He had been troubled by nightmares for years. So much so that he no longer cared that he wasn’t able to sleep for very long. Waking was always a relief to him. There was always, of course, the moment of bewilderment and panic when he first woke. Like a sinking man that has been buoyed on currents and breaks the surface of the water with what may be his final gasp for air.
He didn’t bother to look at the bedside clock – he knew it would be sometime between two and half-past three, it always was.
He lay still, recovering his breathing and concentrating on the sadness that accompanied his relief upon waking. The sadness that came from never remembering his dreams though they disturbed him so, as though he were resigned to the fact that there could never be an explanation.
He listened to the sounds of the house, bricks and mortar as restless as himself; that creaked and groaned and sometimes suspiciously popped. The building seemed to resonate with the stored memories and dreams of all those who had passed through it, including his own, as if these thoughts had leached into the floorboards and roof tiles. He wished that he were able to speak the language of houses and unravel his dreams – conversations that would fill these long, early hours when most people were asleep. He would much rather hear about the sedentary situation of a row of terraces than be one of those who were watching call-ins and reality programming on television – a kind of purgatory for the sleepless.
There would be clubbers gurning with eye-popping insistence, kerb-crawlers cruising along the fringes of parks, 24-hour-drinkers stumbling towards evasive taxis, murderers, muggers and rapists lurking around corners. Pariahs and predators all. He had no wish to encounter to these people. Less human to him than the houses in which they live.
To converse with another insomniac who took to wandering the streets with a determined and single-minded search for elusive sleep could be even worse than the rest. No, he would rather chat with tower blocks than have to endure that.
There was a time when he thought that he would be able to find a cure for the dreams and then sleep through the night. G.P.s and psychiatrists. He did not dispute their findings that he was depressed, nor did he disagree when they decided that he was bipolar. In fact, had they told him that he was an alien being with amnesia he would have accepted it in exchange for a few hours of dreamless sleep. Aropax and Lithium. The first was to keep him from despair and the other was to dampen his excitement.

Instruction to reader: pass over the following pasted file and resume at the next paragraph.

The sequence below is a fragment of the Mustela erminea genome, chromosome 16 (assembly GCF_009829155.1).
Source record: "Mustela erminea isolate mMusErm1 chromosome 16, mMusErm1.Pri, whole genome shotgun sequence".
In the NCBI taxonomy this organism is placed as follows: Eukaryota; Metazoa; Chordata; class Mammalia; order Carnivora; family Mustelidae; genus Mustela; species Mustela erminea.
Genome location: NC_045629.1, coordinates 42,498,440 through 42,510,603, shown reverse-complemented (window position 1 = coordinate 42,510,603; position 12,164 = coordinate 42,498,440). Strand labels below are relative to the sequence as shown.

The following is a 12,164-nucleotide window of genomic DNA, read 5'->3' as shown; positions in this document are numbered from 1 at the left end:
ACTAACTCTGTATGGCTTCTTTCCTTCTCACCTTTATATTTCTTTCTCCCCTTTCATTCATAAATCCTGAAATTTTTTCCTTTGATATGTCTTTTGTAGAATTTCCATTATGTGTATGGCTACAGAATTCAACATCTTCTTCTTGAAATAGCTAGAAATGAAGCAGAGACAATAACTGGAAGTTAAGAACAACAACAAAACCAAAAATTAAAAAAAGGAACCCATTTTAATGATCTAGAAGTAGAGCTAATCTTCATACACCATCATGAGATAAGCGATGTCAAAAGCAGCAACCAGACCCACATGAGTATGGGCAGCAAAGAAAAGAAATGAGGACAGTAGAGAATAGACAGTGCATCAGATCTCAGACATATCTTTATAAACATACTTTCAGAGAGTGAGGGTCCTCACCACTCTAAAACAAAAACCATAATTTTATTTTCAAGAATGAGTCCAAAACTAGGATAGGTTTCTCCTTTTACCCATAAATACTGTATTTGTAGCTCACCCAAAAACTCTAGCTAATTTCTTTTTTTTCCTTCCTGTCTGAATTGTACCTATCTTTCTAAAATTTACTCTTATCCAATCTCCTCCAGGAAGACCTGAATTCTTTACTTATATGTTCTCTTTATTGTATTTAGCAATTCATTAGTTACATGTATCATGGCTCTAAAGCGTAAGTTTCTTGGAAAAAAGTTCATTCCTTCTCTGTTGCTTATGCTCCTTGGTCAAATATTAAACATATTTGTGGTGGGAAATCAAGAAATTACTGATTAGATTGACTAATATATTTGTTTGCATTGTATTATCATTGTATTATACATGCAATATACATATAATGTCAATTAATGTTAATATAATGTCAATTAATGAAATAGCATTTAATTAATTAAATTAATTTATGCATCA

The doctor, a very stern woman with a severe look in her eyes as though she were daring him to counter her, said, ‘Of course, the treatment is experimental, all of these kinds of treatments are. We simply do not know enough about the functioning of the human brain to be certain that this particular combination of drugs will work…’
They did work… in a way. He managed to get his eight hours of sleep every night and never felt distressed on waking. He became a creature of routines; he took his tablets and made his appointments with the psychiatrist, he went to work and then came home and went to sleep. He woke. He made shopping lists. He tidied his flat and found the places where things belonged and stored them there. He alphabetised his books and CDs, then rearranged them by genre and alphabetised them again. He counted the people he passed on the street: the number of men; the women; the number of women pushing buggies; carrying shopping bags; carrying green shopping bags; the number of men with their hands in their pockets; wearing coats; turning the next corner. He went to the doctor and then to the pharmacy with another prescription. He ate something, watched something on television, took his tablets, went to bed and slept without dreaming.
It was during one of his last sessions with the psychiatrist that he asked to be taken off the medication. He said that he felt empty and that perhaps that space was supposed to be filled with melancholy.
He said that he wanted to dream, despite his troubled sleep. The house sighed as he got up and turned on the light.

© GB 2007

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